Madrigal out to prove he's part of Cubs' future

August 8th, 2022

CHICAGO -- The slider that Marlins lefty Tanner Scott fired in the ninth inning on Sunday afternoon bore in on . The Cubs' second baseman pulled the pitch on a low line, sending it beyond the reach of diving shortstop Joey Wendle.

It was the type of hit the Cubs expected to see more often this season from Madrigal -- acquired just before last year's Trade Deadline as a key piece to the future infield picture. A series of injury setbacks have gotten in the way, but the next two months offer a runway for a strong finish.

"I believe the results and everything will take care of itself one way or another," Madrigal said after the Cubs' 3-0 loss in the series finale at Wrigley Field. "I feel like if I'm out there playing, I've got a good chance. That's all I've got to focus on."

Madrigal was an addition of sorts before Tuesday’s Trade Deadline as well. That is when he was activated from the injured list following a bout with a left groin issue. Earlier this season, a lower-back injury cost Madrigal time.

There is no way to say it definitively, but those injuries could be aftereffects of the right hamstring surgery Madrigal underwent in June 2021 while with the White Sox. Madrigal rehabbed and recovered in time for Spring Training, but he has continued to deal with health obstacles.

"The conversations I've had with Nick, he just wants to get back on the field consistently," Cubs manager David Ross said. “Get back into a rhythm. He had so much time off -- the layoff, coming back, not playing the way he wants.

"[He was also] trying to make an impression on a new team, new environment. I think he just wants to go out there and get back to who he was."

Across the 2020-21 seasons with the South Siders, Madrigal was one of baseball's top-tier bats in terms of contact ability. He turned that elite bat-to-ball skill into a .317/.358/.406 slash line in 83 games for the White Sox, striking out 24 times in 324 plate appearances.

With injuries playing a complicating role, Madrigal has hit .227/.270/.252 with a 47 wRC+ this season, indicating he has performed 53 percent below Major League average offensively. His strikeout rate has climbed to 15 percent this season, compared to 7.9 percent in 2021.

"I was playing with a couple different things and just trying to find a groove," Madrigal said. "With the body stuff, I was kind of getting into some bad habits and didn't realize it until I watched some video. Before you know it, we're already three weeks into the season.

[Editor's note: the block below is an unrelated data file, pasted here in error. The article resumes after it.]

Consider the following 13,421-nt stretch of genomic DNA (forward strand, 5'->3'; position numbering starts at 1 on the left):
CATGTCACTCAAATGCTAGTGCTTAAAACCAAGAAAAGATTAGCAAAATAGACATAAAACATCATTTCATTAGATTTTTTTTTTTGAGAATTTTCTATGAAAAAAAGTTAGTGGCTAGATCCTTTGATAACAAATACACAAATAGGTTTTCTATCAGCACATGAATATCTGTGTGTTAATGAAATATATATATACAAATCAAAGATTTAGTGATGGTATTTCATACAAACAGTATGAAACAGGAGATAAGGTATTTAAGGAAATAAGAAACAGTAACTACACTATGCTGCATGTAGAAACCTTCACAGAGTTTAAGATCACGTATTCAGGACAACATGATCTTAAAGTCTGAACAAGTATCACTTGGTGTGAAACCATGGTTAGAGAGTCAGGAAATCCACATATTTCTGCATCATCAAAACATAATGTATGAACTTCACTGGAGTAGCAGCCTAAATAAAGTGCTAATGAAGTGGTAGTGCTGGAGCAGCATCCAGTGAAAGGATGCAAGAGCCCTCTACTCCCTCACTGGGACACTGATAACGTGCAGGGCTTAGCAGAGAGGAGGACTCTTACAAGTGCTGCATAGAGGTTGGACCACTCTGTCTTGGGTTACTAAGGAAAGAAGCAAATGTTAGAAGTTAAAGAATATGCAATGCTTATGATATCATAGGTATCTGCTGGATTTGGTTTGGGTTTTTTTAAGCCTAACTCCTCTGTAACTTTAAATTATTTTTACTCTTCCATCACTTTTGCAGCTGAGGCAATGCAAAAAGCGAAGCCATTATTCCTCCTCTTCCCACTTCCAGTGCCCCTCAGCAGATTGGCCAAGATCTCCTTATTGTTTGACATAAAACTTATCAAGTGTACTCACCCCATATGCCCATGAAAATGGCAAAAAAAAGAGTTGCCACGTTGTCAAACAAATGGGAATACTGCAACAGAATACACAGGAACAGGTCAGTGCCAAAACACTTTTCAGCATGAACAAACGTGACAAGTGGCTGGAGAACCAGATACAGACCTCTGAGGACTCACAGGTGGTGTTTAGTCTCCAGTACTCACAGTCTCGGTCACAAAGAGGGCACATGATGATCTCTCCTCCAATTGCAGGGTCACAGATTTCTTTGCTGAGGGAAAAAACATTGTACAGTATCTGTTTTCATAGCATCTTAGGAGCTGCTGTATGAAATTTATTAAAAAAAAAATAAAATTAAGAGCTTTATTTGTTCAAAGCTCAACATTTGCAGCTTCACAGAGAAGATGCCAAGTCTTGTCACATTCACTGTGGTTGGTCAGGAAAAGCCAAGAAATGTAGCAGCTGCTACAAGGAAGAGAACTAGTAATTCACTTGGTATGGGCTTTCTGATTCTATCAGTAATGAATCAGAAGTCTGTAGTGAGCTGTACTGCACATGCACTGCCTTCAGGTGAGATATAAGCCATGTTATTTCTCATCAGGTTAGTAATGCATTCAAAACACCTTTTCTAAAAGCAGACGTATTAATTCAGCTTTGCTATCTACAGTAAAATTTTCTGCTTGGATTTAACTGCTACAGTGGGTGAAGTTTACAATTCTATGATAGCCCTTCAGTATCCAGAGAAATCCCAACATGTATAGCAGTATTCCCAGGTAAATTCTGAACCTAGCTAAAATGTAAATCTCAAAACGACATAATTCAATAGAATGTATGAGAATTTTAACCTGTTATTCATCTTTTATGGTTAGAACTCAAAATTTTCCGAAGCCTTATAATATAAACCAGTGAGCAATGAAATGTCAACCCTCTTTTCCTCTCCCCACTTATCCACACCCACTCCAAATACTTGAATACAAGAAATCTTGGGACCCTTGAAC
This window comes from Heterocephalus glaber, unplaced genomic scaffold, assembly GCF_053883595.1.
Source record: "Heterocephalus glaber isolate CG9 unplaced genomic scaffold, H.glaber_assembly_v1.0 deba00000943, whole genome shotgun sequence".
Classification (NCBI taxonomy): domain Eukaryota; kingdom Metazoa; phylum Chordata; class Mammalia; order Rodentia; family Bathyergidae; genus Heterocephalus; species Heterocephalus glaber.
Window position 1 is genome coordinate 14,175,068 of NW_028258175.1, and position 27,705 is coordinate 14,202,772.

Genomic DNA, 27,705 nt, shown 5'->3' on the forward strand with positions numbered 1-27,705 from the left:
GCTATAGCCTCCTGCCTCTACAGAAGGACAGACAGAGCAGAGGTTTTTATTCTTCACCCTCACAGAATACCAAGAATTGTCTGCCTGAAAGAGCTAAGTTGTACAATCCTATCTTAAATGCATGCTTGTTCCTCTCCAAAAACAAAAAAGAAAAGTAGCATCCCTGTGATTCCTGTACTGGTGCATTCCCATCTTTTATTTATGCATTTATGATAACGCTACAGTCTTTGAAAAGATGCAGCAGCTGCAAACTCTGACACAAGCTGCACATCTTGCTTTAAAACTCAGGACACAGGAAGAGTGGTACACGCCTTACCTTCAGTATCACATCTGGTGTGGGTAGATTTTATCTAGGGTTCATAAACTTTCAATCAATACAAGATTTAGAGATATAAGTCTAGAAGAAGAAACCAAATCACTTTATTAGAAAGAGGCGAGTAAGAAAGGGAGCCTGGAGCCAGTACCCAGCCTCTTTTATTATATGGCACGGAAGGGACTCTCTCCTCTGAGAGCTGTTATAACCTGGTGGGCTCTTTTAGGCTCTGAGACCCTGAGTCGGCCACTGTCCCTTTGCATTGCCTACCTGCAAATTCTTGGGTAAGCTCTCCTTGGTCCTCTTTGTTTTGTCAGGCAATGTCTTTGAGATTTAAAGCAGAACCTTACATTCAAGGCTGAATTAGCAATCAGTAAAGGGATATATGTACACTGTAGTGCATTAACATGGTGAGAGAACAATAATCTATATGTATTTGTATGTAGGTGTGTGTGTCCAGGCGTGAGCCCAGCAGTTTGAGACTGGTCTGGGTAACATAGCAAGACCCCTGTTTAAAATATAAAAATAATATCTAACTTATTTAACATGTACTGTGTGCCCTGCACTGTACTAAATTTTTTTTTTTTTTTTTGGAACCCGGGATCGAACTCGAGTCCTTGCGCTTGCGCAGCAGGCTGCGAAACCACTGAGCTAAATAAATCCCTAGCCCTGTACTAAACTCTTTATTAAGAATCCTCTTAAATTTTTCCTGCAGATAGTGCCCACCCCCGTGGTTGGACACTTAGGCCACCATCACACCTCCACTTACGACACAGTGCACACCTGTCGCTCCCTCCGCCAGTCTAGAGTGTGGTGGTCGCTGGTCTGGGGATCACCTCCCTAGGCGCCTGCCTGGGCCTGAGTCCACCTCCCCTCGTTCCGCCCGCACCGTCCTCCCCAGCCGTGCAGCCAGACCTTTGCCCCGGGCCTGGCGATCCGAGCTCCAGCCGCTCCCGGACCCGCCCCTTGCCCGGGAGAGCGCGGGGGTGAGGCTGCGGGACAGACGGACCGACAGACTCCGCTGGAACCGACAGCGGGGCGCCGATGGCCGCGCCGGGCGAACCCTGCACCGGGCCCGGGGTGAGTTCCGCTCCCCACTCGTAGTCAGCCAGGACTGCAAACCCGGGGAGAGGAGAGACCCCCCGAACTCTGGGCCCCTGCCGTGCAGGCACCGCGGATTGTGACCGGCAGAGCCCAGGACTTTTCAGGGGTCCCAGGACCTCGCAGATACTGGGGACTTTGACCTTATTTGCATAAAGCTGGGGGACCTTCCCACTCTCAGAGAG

"But that's baseball. You've kind of got to battle with it. But at this point, I feel a lot better."

On his most recent Minor League rehab assignment with Triple-A Iowa, Madrigal hit .360 (9-for-25) with two walks, two RBIs, four strikeouts and six runs scored in seven games. Since rejoining the Cubs, he has gone 3-for-11 with one walk in a small but promising sample.

The ninth-inning single off Scott on Sunday came with an exit velocity of 97.8 mph, per Statcast. That represented his seventh-hardest hit of the season, and the best exit velocity he has recorded on a hit since June 10 (98.8 mph). He landed on the IL a few days after that one.

With the addition of utility man Zach McKinstry -- a lefty-hitting option for second base, shortstop and third base -- it will be easier for Ross to build in days of rest for Madrigal. Christopher Morel should also continue to get innings at second.

"He had a really nice rehab assignment, a lot of hits mixed in there," Ross said. "I thought his at-bats [Friday] were phenomenal. That's who he is. Line drives. He's off the barrel. He's in that green space out there. A lot of tough at-bats. The walk was really impressive.

"I think one of the top priorities [over the last two months] is to get to see him as much as possible. And also keep him healthy."

For Madrigal, the goal is to use the remainder of the season to show the Cubs the best version of himself before all the offseason decision-making arrives.

"I feel like I'm in a pretty good spot," Madrigal said. “I feel like I'm seeing the pitches a lot better than I did early in the year. Even my routines daily, I feel like I've gotten back to what I've done my whole life, instead of trying to change things. I definitely think I'm on track."